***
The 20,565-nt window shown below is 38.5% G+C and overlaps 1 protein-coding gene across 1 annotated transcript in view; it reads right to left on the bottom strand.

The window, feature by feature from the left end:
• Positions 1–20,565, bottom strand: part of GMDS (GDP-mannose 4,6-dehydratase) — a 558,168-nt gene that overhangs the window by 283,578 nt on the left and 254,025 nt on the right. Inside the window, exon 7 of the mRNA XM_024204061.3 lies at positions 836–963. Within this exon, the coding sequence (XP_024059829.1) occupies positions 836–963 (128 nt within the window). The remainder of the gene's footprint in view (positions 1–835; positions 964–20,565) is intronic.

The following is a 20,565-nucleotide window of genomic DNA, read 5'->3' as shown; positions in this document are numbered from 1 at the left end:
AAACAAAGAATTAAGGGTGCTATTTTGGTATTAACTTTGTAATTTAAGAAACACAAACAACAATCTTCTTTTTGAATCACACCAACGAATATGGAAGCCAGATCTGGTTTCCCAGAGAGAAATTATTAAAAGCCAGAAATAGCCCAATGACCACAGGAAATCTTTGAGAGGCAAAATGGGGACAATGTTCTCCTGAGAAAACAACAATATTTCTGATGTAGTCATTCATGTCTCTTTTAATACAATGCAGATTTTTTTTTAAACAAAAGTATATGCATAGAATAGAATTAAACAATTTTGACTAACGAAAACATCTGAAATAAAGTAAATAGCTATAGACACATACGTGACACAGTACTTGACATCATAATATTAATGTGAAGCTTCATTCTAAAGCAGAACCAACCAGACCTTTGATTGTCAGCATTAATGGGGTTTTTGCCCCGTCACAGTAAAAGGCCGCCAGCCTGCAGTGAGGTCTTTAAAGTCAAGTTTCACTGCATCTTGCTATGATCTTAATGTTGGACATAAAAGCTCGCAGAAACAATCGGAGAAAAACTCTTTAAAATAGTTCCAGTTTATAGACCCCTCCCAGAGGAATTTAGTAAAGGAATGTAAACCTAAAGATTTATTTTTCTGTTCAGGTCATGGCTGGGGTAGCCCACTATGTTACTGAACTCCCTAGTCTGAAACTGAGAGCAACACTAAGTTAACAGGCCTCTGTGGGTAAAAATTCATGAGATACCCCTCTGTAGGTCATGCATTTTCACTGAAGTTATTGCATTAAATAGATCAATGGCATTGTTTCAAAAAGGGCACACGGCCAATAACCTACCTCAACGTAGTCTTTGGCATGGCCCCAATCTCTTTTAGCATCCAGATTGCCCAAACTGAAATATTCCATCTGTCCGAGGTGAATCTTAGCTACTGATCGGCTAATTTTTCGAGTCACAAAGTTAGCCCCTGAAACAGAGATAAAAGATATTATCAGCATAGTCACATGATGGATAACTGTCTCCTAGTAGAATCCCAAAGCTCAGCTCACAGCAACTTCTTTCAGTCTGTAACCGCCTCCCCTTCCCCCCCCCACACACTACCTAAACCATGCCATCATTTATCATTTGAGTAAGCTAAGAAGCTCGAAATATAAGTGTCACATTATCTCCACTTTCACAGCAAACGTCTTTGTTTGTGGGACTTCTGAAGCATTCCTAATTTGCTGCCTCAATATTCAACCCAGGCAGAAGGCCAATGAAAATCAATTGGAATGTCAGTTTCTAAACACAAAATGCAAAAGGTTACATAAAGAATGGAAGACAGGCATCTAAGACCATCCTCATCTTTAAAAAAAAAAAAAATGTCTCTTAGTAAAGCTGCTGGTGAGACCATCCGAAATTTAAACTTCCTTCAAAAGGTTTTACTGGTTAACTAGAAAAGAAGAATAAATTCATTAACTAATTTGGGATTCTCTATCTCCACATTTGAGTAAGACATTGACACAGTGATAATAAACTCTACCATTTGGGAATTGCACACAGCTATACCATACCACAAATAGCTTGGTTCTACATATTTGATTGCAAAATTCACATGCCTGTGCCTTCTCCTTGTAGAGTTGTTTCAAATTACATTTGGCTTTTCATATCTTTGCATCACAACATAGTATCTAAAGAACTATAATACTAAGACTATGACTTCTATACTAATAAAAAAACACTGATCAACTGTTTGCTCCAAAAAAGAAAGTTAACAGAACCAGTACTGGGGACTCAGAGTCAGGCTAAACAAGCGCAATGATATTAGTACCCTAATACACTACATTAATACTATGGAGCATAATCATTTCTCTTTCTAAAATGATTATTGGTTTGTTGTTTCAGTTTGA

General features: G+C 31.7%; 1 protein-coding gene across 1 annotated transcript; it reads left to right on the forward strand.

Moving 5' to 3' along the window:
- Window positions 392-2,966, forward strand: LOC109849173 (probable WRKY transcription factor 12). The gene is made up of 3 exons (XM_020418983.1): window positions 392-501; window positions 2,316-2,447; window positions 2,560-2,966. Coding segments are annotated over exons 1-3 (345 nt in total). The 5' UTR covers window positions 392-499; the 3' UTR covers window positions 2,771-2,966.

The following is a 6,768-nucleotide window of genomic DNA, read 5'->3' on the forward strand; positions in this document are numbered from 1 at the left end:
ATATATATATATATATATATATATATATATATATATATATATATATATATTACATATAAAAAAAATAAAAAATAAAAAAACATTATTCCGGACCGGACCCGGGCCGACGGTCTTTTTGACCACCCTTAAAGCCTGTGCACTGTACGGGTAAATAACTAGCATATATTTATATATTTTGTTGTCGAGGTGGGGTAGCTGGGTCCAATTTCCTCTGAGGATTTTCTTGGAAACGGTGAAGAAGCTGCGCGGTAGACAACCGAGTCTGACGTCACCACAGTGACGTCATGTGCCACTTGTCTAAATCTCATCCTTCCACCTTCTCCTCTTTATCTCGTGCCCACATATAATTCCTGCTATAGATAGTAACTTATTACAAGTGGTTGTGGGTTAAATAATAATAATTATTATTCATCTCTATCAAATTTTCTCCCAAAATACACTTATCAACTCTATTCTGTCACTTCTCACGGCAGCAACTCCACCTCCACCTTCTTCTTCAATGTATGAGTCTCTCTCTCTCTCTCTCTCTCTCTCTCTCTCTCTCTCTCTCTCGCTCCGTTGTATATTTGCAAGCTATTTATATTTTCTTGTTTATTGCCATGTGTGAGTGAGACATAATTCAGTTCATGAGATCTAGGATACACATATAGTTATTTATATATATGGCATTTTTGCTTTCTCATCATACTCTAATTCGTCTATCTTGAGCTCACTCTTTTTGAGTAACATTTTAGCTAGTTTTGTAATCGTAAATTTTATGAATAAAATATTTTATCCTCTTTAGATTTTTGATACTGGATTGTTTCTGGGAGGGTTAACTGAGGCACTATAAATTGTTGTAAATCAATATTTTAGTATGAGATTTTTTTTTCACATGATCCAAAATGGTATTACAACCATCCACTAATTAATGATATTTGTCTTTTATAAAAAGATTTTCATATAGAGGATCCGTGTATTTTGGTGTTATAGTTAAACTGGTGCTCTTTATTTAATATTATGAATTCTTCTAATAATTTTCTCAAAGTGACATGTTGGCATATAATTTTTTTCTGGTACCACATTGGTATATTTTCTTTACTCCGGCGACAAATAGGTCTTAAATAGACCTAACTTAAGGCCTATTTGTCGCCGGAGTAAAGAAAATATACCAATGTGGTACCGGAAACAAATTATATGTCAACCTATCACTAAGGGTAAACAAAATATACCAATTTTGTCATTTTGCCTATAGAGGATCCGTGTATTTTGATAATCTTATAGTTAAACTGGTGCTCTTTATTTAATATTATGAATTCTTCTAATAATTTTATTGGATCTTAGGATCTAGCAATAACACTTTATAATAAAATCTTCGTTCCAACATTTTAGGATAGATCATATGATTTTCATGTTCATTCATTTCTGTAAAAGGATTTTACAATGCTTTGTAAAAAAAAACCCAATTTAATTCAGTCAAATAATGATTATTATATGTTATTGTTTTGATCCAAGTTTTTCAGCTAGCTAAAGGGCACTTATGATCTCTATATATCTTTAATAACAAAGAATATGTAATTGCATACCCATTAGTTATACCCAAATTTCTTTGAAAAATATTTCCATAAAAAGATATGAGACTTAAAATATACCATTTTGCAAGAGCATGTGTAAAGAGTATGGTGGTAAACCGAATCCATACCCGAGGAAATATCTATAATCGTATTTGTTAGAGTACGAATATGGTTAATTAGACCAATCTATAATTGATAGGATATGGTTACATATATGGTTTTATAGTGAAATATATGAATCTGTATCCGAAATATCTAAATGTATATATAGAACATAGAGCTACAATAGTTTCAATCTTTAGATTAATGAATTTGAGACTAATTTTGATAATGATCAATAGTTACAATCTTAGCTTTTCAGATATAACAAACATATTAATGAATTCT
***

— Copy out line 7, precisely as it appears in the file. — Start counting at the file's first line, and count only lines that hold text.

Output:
Moving 5' to 3' along the window: